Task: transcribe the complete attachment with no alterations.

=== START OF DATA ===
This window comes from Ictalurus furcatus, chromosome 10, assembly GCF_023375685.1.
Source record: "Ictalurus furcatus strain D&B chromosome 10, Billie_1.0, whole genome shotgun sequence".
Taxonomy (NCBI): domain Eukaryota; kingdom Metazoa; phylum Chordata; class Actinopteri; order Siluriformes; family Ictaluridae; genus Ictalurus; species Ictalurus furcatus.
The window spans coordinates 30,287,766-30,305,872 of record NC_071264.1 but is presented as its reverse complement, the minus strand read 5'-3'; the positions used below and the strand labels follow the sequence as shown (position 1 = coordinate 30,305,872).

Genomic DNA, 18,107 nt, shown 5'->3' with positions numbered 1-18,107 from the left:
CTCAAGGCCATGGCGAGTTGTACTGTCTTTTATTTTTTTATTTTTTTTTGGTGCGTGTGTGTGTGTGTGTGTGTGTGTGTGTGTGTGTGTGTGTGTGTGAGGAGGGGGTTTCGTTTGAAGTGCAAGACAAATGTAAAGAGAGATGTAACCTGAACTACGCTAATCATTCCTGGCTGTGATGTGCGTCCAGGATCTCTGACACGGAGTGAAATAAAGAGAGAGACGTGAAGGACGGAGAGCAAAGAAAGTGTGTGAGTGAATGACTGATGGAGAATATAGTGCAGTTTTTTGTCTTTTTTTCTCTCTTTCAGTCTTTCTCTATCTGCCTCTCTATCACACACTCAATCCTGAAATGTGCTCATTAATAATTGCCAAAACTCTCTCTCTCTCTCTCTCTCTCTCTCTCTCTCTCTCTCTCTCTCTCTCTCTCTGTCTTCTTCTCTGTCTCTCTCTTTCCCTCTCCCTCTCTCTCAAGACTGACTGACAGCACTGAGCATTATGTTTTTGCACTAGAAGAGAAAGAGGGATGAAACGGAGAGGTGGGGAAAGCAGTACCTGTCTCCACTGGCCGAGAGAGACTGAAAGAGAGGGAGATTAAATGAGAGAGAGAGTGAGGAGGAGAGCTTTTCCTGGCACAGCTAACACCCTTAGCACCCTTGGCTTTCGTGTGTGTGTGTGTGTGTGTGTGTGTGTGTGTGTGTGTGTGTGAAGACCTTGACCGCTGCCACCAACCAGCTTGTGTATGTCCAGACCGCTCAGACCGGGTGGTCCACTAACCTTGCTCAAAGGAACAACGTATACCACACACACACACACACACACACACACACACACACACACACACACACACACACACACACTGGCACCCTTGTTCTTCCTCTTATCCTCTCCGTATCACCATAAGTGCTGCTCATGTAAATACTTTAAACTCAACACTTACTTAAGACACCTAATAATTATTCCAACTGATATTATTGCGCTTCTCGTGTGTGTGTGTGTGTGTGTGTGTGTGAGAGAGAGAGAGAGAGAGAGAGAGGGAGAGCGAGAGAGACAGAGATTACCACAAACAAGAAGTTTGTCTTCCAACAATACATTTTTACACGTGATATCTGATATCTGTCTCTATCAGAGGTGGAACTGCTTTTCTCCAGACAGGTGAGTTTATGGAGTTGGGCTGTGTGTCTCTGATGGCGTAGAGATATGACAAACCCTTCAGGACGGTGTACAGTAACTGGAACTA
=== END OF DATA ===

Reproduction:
This window comes from Ictalurus furcatus, chromosome 10, assembly GCF_023375685.1.
Source record: "Ictalurus furcatus strain D&B chromosome 10, Billie_1.0, whole genome shotgun sequence".
Taxonomy (NCBI): domain Eukaryota; kingdom Metazoa; phylum Chordata; class Actinopteri; order Siluriformes; family Ictaluridae; genus Ictalurus; species Ictalurus furcatus.
The window spans coordinates 30,287,766-30,305,872 of record NC_071264.1 but is presented as its reverse complement, the minus strand read 5'-3'; the positions used below and the strand labels follow the sequence as shown (position 1 = coordinate 30,305,872).

Genomic DNA, 18,107 nt, shown 5'->3' with positions numbered 1-18,107 from the left:
CTCAAGGCCATGGCGAGTTGTACTGTCTTTTATTTTTTTATTTTTTTTTGGTGCGTGTGTGTGTGTGTGTGTGTGTGTGTGTGTGTGTGTGTGTGTGTGAGGAGGGGGTTTCGTTTGAAGTGCAAGACAAATGTAAAGAGAGATGTAACCTGAACTACGCTAATCATTCCTGGCTGTGATGTGCGTCCAGGATCTCTGACACGGAGTGAAATAAAGAGAGAGACGTGAAGGACGGAGAGCAAAGAAAGTGTGTGAGTGAATGACTGATGGAGAATATAGTGCAGTTTTTTGTCTTTTTTTCTCTCTTTCAGTCTTTCTCTATCTGCCTCTCTATCACACACTCAATCCTGAAATGTGCTCATTAATAATTGCCAAAACTCTCTCTCTCTCTCTCTCTCTCTCTCTCTCTCTCTCTCTCTCTCTCTCTCTCTGTCTTCTTCTCTGTCTCTCTCTTTCCCTCTCCCTCTCTCTCAAGACTGACTGACAGCACTGAGCATTATGTTTTTGCACTAGAAGAGAAAGAGGGATGAAACGGAGAGGTGGGGAAAGCAGTACCTGTCTCCACTGGCCGAGAGAGACTGAAAGAGAGGGAGATTAAATGAGAGAGAGAGTGAGGAGGAGAGCTTTTCCTGGCACAGCTAACACCCTTAGCACCCTTGGCTTTCGTGTGTGTGTGTGTGTGTGTGTGTGTGTGTGTGTGTGTGTGTGAAGACCTTGACCGCTGCCACCAACCAGCTTGTGTATGTCCAGACCGCTCAGACCGGGTGGTCCACTAACCTTGCTCAAAGGAACAACGTATACCACACACACACACACACACACACACACACACACACACACACACACACACACACACACACTGGCACCCTTGTTCTTCCTCTTATCCTCTCCGTATCACCATAAGTGCTGCTCATGTAAATACTTTAAACTCAACACTTACTTAAGACACCTAATAATTATTCCAACTGATATTATTGCGCTTCTCGTGTGTGTGTGTGTGTGTGTGTGTGTGAGAGAGAGAGAGAGAGAGAGAGAGGGAGAGCGAGAGAGACAGAGATTACCACAAACAAGAAGTTTGTCTTCCAACAATACATTTTTACACGTGATATCTGATATCTGTCTCTATCAGAGGTGGAACTGCTTTTCTCCAGACAGGTGAGTTTATGGAGTTGGGCTGTGTGTCTCTGATGGCGTAGAGATATGACAAACCCTTCAGGACGGTGTACAGTAACTGGAACTA